Timothy Bulens’19

After volunteering with Harlem Lacrosse and Leadership in high school, I knew I wanted to help others and contribute to something greater than myself. However, I was struck by how the same ingredients that made the organization so effective restricted its impact. The success of Harlem Lacrosse relies on the commitment and dedication of its students and their parents, making it impossible to reach the most at-risk youth. Innercity Weightlifting (ICW) tackles this problem head on. By actively seeking to help the 300 to 400 highest risk gang affiliated youth that are most likely to be involved in violence, ICW makes a city wide difference by forming meaningful connections with the youth in Boston who are most actively avoided. Their students come from in Dorchester, Mattapan, and Roxbury and have family incomes of less than $10K. Most have been shot, and all, except a couple, have done significant jail time.

What appeals to me most about ICW’s work is that although they seek to serve the greater Boston community, they do so by making a deeply personal impact on a small number of people and emphasize the importance of emotional and mental health. They use the gym as a place where their students can find hope, build trust with positive adults, and belong to a new, supportive community. Ultimately, they seek to create change through love while using weightlifting as a platform to do it. Having spent a lot of time and energy working on my own mental health and wellbeing, I understand its importance and am able to engage in richer conversations as a result. My own struggles have made me more compassionate towards others and led me to be more vulnerable when mentoring my teammates about how they view and approach their mental wellbeing. Actively engaging in these difficult conversations has shown me that, in many cases, simply listening to and acknowledging person’s struggles is far more effective and meaningful than trying to “solve” them. While I may be unable to fully understand or help remedies students’ problems at ICW, I think my ability to be listen and be compassionate towards others will make me a valuable member to their community.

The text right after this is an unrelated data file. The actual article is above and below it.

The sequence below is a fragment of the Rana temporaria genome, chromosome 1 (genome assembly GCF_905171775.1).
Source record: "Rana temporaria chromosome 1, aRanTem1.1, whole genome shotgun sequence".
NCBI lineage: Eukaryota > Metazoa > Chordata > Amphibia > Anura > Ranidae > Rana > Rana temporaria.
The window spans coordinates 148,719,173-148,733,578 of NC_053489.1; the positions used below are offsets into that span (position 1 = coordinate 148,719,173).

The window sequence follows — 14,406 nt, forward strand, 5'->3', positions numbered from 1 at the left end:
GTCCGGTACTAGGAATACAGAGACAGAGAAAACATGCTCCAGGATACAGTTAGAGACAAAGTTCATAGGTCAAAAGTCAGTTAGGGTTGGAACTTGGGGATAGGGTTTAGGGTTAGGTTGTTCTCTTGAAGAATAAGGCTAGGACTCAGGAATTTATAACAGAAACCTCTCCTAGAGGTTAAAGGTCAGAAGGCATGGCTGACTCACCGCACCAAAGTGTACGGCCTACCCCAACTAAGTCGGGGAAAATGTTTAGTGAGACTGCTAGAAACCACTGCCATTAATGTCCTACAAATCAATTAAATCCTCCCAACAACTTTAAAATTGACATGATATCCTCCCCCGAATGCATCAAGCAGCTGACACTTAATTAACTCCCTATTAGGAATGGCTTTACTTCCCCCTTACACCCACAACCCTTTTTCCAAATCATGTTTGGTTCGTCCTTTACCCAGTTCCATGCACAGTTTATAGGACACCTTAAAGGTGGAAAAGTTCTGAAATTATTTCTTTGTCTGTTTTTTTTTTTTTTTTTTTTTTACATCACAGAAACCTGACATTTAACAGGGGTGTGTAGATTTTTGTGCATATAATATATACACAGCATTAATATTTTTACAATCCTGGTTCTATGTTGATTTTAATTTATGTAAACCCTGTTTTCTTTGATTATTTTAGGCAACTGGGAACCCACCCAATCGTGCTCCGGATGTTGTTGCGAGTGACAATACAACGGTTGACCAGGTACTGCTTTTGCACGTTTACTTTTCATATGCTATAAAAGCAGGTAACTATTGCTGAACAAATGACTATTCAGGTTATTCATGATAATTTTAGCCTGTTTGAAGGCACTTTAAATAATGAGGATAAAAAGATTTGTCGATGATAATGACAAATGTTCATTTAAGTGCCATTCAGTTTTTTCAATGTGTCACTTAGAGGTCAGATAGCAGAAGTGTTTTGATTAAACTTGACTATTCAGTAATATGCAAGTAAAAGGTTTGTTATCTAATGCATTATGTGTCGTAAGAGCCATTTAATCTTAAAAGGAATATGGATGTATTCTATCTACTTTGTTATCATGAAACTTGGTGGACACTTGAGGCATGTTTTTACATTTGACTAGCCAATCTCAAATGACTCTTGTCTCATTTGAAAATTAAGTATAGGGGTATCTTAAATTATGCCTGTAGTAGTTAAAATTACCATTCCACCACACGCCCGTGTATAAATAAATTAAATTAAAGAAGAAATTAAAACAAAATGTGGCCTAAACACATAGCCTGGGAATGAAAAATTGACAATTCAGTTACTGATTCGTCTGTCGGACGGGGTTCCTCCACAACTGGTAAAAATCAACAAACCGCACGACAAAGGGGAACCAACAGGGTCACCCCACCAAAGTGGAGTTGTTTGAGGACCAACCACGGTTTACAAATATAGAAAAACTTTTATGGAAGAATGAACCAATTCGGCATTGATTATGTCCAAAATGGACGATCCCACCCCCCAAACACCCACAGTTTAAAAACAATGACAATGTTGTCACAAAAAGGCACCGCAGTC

Although I do not know exactly what I foresee myself doing in the future, I do know that I ultimately want to find a way to educate young adults and engage in conversations that are often overlooked in both in our education system and also our society. I love encouraging people to ask harder questions. What makes a life fulfilling? How does the way we interact with those around us affect our own happiness? How can we operate more from a place of love and less from a place of fear? While I like to think that I am able to provide some insight, I primarily enjoy learning from what others have to say. I believe ICW would give me a once in a lifetime opportunity to help, but more importantly, learn from a demographic of people that I otherwise would not interact with. Working at ICW would enable me to experience the pros and cons of mentoring in a setting that doesn’t revolve around academics and show me how an organization can have such a profound impact through genuine care paired with an effective structure.